Recent Articles & Podcasts
Some of the magazines I write for also post my articles on their on-line versions. Help yourself!
Colonial Williamsburg recently re-posted on its website the back issues of its national magazine, The Journal, and its more recent iteration, Trends & Traditions. Articles from twenty years ago are available to the general public once again, with accompanying illustrations and other features. Dozens of my own articles are among them. https://research.colonialwilliamsburg.org/foundation/journal/feature2.cfm?fbclid=IwAR0e558V2CB7ZjmebhbiO0Nib-dW8zCaCHCM_WcUClReYve-BYyC3qhPvT8
A Richmond magazine devoted a long article with many photos to my Brandermill book.
Click here to see the online version. http://richmondmagazine.com/home/uncovering-brandermill/
In May I was invited to give a lecture at the DAR museum and headquarters in Washington, D.C., on history myths that pertain to women. The DAR records most of its visiting lecturers and posts the presentation online for those who couldn’t make it to the event. It’s about 35 minutes long. If you’d like to listen in, click on the word “lecture” above.
I recently gave a talk at the Virginia Historical Society as part of their Downton Abbey exhibit, “Dressing Downton: Changing Fashions for Changing Times.” My talk was titled Weird-but-True Things Most People Don’t Know about the Roaring Twenties. It was a light, but serious, presentation which lasted 40 minutes (plus Q&A). In it, I shared some of the surprising things I learned during my research for my Roaring Twenties mystery series, things I have incorporated into my novels.
The leading local promoter of the restoration of Williams-burg to its eighteenth-century aspect, the Reverend Dr. W. A. R. Goodwin, summoned townspeople to a meeting June 12, 1928, to put his plan to a vote. A College of William and Mary fund-raiser and professor, as well as rector of Bruton Parish Church, he had negotiated the details with the city and county governments. They had surveyed public properties, drafted contracts, and secured the assent of Goodwin’s once-anonymous backer . . . The ballots tallied one hundred-fifty to four in favor, but not everyone with an interest in the outcome got to cast one, as pro forma as these may have been. In those years, seven hundred of the town’s 2,500 residents were African Americans. None attended the gathering. In Jim Crow’s Virginia, they could not enter the whites-only school. Williamsburg’s black citizens heard secondhand the official word that the town would become a museum, and that white Williamsburg had voted its approval. Click here for complete article.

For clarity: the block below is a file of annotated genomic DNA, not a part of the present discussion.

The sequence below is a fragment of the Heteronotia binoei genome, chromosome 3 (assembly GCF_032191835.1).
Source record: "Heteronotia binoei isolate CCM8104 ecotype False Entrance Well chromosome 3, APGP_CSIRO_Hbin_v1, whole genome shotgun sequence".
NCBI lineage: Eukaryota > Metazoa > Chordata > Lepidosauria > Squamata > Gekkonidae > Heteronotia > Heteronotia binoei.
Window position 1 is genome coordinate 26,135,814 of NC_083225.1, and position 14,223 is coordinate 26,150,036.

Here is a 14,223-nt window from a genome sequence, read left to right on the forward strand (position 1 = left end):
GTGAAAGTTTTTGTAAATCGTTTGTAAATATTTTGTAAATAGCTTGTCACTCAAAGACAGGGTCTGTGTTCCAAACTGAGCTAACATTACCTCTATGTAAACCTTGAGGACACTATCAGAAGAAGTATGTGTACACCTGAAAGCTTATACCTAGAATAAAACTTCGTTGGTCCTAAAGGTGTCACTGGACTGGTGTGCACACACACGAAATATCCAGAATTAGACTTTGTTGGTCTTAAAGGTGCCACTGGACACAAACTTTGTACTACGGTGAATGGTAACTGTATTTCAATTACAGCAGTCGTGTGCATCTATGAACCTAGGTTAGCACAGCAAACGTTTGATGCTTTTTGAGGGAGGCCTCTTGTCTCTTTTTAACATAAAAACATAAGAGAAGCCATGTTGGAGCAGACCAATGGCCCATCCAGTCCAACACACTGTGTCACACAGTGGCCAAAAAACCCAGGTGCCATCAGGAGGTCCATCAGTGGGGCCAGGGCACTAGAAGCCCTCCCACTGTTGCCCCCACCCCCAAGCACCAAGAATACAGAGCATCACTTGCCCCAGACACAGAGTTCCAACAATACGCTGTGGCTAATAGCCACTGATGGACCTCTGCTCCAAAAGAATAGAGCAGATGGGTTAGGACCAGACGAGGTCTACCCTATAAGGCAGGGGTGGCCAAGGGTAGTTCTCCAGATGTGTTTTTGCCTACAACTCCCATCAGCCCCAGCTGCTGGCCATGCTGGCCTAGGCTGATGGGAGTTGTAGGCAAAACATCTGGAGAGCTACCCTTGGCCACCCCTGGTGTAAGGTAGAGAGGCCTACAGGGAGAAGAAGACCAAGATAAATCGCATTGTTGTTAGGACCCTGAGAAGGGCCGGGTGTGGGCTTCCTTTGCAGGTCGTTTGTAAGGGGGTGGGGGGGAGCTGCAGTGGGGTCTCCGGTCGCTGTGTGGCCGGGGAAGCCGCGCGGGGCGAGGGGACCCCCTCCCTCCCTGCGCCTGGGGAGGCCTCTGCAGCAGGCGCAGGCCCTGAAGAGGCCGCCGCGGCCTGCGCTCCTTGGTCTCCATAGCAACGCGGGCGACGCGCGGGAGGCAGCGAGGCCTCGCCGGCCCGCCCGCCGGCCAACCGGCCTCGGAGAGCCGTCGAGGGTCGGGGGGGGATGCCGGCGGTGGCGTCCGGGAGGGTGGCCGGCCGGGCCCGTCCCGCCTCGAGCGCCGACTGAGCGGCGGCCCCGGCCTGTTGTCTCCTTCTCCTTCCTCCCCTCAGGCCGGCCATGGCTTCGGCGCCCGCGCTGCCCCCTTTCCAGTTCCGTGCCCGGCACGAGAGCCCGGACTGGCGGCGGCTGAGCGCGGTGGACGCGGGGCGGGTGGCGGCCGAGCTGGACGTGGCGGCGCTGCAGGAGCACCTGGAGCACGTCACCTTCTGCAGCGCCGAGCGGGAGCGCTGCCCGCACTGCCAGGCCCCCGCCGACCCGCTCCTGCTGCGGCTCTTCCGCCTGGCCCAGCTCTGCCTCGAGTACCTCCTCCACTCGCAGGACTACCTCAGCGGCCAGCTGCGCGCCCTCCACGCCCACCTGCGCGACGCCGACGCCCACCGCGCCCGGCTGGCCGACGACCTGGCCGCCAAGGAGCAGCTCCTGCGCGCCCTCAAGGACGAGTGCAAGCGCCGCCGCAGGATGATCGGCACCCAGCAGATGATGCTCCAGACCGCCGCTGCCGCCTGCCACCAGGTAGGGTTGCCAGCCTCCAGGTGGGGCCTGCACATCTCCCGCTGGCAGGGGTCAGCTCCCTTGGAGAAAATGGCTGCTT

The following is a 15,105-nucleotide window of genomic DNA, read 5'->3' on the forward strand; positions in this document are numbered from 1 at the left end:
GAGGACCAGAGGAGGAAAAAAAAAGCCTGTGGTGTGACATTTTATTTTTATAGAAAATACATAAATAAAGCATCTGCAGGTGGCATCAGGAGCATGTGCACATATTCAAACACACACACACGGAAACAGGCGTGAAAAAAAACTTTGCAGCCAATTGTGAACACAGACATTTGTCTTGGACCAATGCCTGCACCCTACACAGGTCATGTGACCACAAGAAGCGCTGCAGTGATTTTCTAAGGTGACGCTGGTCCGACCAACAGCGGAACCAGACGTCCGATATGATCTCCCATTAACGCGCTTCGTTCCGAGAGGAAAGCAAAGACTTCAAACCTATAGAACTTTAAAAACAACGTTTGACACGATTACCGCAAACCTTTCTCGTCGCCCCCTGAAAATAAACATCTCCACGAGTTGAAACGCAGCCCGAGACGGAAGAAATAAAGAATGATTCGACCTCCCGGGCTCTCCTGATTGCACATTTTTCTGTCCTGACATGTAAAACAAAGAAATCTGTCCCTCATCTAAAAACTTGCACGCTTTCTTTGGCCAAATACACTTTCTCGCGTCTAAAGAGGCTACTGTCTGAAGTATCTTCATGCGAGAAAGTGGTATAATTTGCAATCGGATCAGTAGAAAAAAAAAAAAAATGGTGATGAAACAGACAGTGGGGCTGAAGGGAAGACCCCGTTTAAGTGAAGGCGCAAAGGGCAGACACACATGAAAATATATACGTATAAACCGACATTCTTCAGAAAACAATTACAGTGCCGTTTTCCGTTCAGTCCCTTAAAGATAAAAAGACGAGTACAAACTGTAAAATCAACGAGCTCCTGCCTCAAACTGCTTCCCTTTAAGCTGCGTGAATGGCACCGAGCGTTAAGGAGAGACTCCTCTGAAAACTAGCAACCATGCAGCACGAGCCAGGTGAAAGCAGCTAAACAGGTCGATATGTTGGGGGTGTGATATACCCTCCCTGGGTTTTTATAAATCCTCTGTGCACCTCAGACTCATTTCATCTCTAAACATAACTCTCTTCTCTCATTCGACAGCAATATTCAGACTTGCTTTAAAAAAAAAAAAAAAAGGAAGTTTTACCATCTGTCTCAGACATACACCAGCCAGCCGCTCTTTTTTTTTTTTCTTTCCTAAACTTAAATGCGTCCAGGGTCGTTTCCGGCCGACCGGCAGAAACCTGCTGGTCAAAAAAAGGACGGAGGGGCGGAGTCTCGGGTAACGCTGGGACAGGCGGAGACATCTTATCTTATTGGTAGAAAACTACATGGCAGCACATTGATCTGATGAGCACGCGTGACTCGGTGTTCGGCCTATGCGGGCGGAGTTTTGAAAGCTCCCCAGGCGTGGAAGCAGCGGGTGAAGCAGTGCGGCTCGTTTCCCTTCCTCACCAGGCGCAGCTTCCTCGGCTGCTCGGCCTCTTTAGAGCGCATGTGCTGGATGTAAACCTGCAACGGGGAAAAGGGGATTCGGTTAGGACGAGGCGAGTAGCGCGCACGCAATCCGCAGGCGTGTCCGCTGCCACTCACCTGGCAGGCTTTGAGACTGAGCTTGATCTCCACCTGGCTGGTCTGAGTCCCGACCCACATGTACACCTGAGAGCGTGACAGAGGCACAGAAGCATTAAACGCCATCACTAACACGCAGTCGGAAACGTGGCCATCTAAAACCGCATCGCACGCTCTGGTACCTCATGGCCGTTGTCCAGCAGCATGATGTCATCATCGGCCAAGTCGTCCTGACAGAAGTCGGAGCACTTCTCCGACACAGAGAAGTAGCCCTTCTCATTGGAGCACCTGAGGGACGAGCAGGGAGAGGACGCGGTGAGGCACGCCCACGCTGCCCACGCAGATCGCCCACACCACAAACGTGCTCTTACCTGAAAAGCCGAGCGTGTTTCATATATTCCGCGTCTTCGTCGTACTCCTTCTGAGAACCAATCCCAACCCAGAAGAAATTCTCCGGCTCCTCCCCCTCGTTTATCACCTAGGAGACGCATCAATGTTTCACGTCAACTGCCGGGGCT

There may be no better guide to the plants that grew in eighteenth-century gardens than The British Herbal, a rare collection of botanicals by artist John Edwards, published in 1770. “It’s one of the most valuable books we have,” said Wesley Greene, garden historian in Colonial Williamsburg’s historic trades department. “It lets us document the sort of plants that were available in the colonial era.” Edwards referenced Linnaeus for every plant, allowing Greene and others to identify species precisely. Click here for entire article.
Chancellor George Wythe ate strawberries and milk for supper May 24, 1806. The next morning, an hour after his usual light breakfast with coffee, he doubled up with stomach pain and vomiting. The following day and the day after, Wythe’s cook, the freedwoman Lydia Broadnax, and the freed lad Michael Brown fell violently ill. Within days, suspicion fell on the fourth member of the household, teenager George Wythe Swinney. Click here to read entire article.